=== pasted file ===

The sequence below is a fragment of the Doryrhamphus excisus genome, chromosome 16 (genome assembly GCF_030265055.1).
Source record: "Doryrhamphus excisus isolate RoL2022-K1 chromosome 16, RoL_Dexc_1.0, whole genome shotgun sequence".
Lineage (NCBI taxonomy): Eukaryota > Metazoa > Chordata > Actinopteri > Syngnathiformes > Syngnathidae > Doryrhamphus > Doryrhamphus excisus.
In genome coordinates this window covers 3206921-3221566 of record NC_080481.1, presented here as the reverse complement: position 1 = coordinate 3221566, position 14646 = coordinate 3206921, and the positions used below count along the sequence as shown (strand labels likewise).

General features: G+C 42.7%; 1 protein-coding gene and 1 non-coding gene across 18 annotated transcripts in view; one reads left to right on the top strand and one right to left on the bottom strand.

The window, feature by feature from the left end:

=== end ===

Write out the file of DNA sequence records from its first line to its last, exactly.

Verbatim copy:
The sequence below is a fragment of the Doryrhamphus excisus genome, chromosome 16 (genome assembly GCF_030265055.1).
Source record: "Doryrhamphus excisus isolate RoL2022-K1 chromosome 16, RoL_Dexc_1.0, whole genome shotgun sequence".
Lineage (NCBI taxonomy): Eukaryota > Metazoa > Chordata > Actinopteri > Syngnathiformes > Syngnathidae > Doryrhamphus > Doryrhamphus excisus.
In genome coordinates this window covers 3206921-3221566 of record NC_080481.1, presented here as the reverse complement: position 1 = coordinate 3221566, position 14646 = coordinate 3206921, and the positions used below count along the sequence as shown (strand labels likewise).

General features: G+C 42.7%; 1 protein-coding gene and 1 non-coding gene across 18 annotated transcripts in view; one reads left to right on the top strand and one right to left on the bottom strand.

The window, feature by feature from the left end: